An RO system uses a high-pressure pump to push water through a semi-permeable membrane. The pores in this membrane remove contaminants from the water. It is widely believed that this method (in conjunction with the use of a carbon filter) is up to about 99 percent effective. The impurities are removed from the water and flushed away, and you are left with a crystal clear product.

Which One is Better?

Regarding maintenance, RO has the edge over deionizing. Over time, the resins will lose their charge, which makes them less useful. Although RO membranes and deionizing membranes have about the same lifespan (about four years), cleaning out the resin is a little more labor intensive.

Also, in the meantime, before you clean the resin, the quality of your water will be less. Resin beds use some toxic materials (hydrochloric acid and caustic soda) to help regenerate the resin beds. These materials will require special disposal.

On the other hand, some feel that deionized water is healthier for you because it retains some essential minerals, like magnesium and calcium. If this is a priority for you, you can accomplish this with an RO system by installing a remineralization system, which puts the “good” minerals back into the water.

Picking a quality water system depends a great deal on your specific needs, but also on the composition of the water that you are purifying. It’s important that you consult with professionals to help guide your decision. Call Ira Hansen and Sons Plumbing in Reno, NV,  today at (775)-624-8378.


Useful Plumbing Tools to Keep Around the House

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Useful Plumbing Tools to Keep Around the House

Some homeowners like to fancy themselves DIY masters who can accomplish any task, great or small, without the help of a professional. For others, calling in an expert to deal with a simple problem just isn't in the budget. Others still just love the challenge of tackling problems and the sense of pride that success brings. And to be sure, with the right tools and a little information and guidance, almost anybody can fix these underlying plumbing problems that commonly occur around the house.

plumbing-tools

Dealing with Clogs

Every house should have a plunger. Any time there's a clog in your bathroom, kitchen, or laundry room, there's a good chance you can fix it with a good plunging.

Using the right process: Plunging requires a few things to work properly, and one of the most important is a good seal. Your plunger can form a seal and create the suction it needs to dislodge clogs without exploding water everywhere, there should be about two inches of water in the basin. (And yes, unfortunately, that does mean you may have to remove some water from the toilet bowl.) Also, make sure you hold the plunger vertically when you're plunging, and dive in 15 to 20-second spurts.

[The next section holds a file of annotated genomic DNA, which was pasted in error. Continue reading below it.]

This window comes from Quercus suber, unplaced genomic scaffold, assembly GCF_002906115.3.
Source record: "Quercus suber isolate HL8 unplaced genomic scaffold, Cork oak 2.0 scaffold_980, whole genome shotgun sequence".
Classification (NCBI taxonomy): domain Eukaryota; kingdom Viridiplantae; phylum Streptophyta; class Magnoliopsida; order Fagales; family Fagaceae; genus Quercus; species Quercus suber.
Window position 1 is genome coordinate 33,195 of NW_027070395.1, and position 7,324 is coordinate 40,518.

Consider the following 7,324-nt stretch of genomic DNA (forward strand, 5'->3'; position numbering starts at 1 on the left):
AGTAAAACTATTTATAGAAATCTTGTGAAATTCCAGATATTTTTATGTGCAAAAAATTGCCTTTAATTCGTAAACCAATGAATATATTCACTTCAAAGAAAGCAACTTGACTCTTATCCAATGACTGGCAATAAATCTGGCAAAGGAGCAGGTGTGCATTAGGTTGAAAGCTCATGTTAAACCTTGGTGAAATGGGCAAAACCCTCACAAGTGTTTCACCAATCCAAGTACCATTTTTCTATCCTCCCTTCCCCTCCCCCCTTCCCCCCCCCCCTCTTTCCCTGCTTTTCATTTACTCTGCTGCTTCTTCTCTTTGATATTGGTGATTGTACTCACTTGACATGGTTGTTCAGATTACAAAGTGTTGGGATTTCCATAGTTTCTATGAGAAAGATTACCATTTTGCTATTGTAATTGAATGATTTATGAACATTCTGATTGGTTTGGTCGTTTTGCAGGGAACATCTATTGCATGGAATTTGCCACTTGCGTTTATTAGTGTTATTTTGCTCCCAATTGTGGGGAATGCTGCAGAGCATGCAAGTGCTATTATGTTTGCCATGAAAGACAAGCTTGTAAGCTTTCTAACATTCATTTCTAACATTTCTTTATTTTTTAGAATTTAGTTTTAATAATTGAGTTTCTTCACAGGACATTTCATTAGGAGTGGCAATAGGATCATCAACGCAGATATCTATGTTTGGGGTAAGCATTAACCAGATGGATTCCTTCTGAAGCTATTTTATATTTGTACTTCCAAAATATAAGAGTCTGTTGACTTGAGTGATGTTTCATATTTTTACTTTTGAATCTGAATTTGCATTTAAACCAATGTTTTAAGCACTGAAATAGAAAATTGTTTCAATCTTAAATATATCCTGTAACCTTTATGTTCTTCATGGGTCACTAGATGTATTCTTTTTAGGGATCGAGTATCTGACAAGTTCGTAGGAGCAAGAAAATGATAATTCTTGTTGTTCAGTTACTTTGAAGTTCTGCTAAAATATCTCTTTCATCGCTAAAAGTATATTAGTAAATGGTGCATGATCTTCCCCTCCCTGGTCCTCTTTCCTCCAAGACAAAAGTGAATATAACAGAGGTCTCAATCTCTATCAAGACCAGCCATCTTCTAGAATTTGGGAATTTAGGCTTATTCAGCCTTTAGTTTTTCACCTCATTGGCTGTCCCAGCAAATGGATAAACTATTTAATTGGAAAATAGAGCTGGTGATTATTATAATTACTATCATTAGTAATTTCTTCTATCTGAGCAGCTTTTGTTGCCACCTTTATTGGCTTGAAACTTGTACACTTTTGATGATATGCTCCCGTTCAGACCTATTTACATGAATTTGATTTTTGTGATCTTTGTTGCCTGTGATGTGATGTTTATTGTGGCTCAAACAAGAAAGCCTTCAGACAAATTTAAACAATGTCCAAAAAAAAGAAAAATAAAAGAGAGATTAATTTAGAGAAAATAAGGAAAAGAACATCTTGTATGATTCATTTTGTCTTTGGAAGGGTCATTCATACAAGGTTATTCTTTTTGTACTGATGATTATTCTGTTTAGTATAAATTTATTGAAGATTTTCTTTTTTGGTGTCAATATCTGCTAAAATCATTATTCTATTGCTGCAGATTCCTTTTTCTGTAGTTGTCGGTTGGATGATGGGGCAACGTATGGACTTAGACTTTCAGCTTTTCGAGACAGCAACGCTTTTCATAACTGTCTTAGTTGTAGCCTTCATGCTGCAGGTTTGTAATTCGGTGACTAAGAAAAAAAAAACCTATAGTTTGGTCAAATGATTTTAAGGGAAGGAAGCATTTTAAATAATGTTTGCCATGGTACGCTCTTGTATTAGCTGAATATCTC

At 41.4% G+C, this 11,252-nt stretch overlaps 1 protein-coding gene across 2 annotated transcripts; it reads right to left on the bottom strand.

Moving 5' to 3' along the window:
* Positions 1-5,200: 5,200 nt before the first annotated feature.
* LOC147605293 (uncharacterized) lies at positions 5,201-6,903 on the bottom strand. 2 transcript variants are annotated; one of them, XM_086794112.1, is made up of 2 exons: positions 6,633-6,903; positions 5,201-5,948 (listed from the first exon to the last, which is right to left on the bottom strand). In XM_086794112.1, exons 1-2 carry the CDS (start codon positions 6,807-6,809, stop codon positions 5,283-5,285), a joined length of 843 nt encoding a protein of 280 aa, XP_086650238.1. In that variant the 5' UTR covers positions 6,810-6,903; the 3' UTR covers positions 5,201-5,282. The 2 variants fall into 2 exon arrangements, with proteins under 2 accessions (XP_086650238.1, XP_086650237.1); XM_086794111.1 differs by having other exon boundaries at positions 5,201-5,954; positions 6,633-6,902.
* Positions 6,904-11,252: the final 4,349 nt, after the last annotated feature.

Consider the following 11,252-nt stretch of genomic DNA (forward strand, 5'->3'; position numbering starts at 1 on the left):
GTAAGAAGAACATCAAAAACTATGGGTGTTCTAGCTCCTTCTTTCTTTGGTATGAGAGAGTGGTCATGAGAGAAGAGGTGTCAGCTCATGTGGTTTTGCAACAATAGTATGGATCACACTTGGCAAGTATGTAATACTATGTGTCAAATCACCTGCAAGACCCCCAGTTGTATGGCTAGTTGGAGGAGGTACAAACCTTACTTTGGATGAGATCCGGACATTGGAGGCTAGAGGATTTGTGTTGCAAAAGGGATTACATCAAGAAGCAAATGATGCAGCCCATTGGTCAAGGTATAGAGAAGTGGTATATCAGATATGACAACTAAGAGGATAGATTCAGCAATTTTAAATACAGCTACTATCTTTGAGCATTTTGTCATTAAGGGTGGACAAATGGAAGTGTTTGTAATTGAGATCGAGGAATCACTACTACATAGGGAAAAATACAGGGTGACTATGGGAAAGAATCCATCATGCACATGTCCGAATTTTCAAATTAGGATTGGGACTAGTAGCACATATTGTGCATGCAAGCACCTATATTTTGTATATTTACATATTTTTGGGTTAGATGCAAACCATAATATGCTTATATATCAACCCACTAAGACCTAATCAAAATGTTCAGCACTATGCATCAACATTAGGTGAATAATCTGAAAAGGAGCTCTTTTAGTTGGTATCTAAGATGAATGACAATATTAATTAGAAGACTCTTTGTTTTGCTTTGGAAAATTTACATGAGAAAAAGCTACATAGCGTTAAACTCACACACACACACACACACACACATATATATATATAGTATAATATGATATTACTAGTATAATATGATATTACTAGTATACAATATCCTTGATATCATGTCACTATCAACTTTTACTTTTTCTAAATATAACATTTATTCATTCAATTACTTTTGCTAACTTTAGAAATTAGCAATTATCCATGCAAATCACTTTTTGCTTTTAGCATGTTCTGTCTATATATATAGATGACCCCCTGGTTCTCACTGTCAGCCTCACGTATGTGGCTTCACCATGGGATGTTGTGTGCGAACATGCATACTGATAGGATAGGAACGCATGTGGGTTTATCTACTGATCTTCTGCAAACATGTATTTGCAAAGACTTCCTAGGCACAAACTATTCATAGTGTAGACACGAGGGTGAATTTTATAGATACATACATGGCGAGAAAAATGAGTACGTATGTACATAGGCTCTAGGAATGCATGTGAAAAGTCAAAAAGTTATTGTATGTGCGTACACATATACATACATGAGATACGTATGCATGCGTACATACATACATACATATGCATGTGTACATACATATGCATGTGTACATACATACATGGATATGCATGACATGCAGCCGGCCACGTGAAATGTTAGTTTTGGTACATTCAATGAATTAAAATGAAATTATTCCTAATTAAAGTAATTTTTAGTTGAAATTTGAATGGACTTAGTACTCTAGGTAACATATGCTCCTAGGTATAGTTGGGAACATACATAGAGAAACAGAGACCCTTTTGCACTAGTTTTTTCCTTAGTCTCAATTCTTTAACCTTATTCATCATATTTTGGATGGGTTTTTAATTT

Sealing up Leaks

Another plumbing tool that you should have is a caulking gun because caulk can be used in many areas of the house, and it can save you money, time and energy. A caulker, or caulking gun, is what you need to apply the tacky putty that goes around windows, doors, and in bathrooms.

Caulk for air leaks: If you have any cracks in the caulking (or don’t have to caulk at all) around your doors and windows, you could be throwing away hundreds of dollars every year. Heating and cooling costs are the biggest expense on most energy bills, so leaks that allow outside air in and inside air out can make your house energy inefficient, and this is very costly.

Caulk for water: Another place that caulk is great is in the bathroom because it prevents water from getting where it shouldn’t. Not only does this stop mold from growing in cracks and crevices, but it also prevents water from eroding and damaging tiles and grout.

Addressing Loose Pipes

While a pipe wrench may not be something that you have in your toolkit, it’s worth the minor investment. In fact, there are a lot of jobs you can do on your own with a pipe wrench that you may have thought required a call to the plumber.

Replacing pipes: The purpose of a pipe wrench is to loosen and tighten pipes and fittings without damaging them, so as long as you have this tool in your arsenal, you can remove, replace, and install new pipes in your system in case of leaks or bursts.

Retrieving fallen items: Anytime something falls down the sink that shouldn’t, it gets lodged in the P-trap under the sink. With the pipe wrench, you can loosen this off, empty the trap, and retrieve whatever it was that fell down the drain. (Consequently, this is also a quick and easy way to remove stubborn clogs from your sink drains).

There are lots of things you can do around the house with the right tools, but sometimes there are problems that arise and repairs that need to be done that should only be performed by a professional. When those issues occur, Ira Hansen and Sons Plumbing is here to help in Reno, NV. Give us a call at 775-624-8378 if you need emergency plumbing services, have a major leak, or need help with gas lines and boilers.